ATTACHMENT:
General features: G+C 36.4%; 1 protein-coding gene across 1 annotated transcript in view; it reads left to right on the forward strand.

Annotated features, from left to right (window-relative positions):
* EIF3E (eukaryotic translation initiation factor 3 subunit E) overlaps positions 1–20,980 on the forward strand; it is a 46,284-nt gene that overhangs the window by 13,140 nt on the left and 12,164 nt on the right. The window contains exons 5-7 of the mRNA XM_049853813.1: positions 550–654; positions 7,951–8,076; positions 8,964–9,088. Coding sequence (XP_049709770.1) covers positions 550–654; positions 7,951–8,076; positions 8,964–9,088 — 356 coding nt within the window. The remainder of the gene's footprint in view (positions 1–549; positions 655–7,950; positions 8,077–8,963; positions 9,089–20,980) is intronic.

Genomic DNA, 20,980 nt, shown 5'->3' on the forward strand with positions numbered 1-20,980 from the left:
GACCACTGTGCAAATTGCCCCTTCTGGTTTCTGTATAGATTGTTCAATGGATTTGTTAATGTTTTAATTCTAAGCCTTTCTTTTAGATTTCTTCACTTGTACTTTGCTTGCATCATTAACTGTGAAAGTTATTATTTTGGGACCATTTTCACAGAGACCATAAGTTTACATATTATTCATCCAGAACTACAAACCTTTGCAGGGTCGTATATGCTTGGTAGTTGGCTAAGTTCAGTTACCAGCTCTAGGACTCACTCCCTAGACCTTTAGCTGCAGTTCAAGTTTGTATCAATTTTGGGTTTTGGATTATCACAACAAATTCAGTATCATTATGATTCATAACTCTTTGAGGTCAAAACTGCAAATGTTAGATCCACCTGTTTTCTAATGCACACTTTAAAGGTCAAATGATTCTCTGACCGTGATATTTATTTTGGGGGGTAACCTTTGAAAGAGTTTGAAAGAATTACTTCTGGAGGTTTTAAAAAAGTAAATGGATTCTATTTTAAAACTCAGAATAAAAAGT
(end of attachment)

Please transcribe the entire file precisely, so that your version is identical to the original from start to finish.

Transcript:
General features: G+C 36.4%; 1 protein-coding gene across 1 annotated transcript in view; it reads left to right on the forward strand.

Annotated features, from left to right (window-relative positions):
* EIF3E (eukaryotic translation initiation factor 3 subunit E) overlaps positions 1–20,980 on the forward strand; it is a 46,284-nt gene that overhangs the window by 13,140 nt on the left and 12,164 nt on the right. The window contains exons 5-7 of the mRNA XM_049853813.1: positions 550–654; positions 7,951–8,076; positions 8,964–9,088. Coding sequence (XP_049709770.1) covers positions 550–654; positions 7,951–8,076; positions 8,964–9,088 — 356 coding nt within the window. The remainder of the gene's footprint in view (positions 1–549; positions 655–7,950; positions 8,077–8,963; positions 9,089–20,980) is intronic.

Genomic DNA, 20,980 nt, shown 5'->3' on the forward strand with positions numbered 1-20,980 from the left:
GACCACTGTGCAAATTGCCCCTTCTGGTTTCTGTATAGATTGTTCAATGGATTTGTTAATGTTTTAATTCTAAGCCTTTCTTTTAGATTTCTTCACTTGTACTTTGCTTGCATCATTAACTGTGAAAGTTATTATTTTGGGACCATTTTCACAGAGACCATAAGTTTACATATTATTCATCCAGAACTACAAACCTTTGCAGGGTCGTATATGCTTGGTAGTTGGCTAAGTTCAGTTACCAGCTCTAGGACTCACTCCCTAGACCTTTAGCTGCAGTTCAAGTTTGTATCAATTTTGGGTTTTGGATTATCACAACAAATTCAGTATCATTATGATTCATAACTCTTTGAGGTCAAAACTGCAAATGTTAGATCCACCTGTTTTCTAATGCACACTTTAAAGGTCAAATGATTCTCTGACCGTGATATTTATTTTGGGGGGTAACCTTTGAAAGAGTTTGAAAGAATTACTTCTGGAGGTTTTAAAAAAGTAAATGGATTCTATTTTAAAACTCAGAATAAAAAGT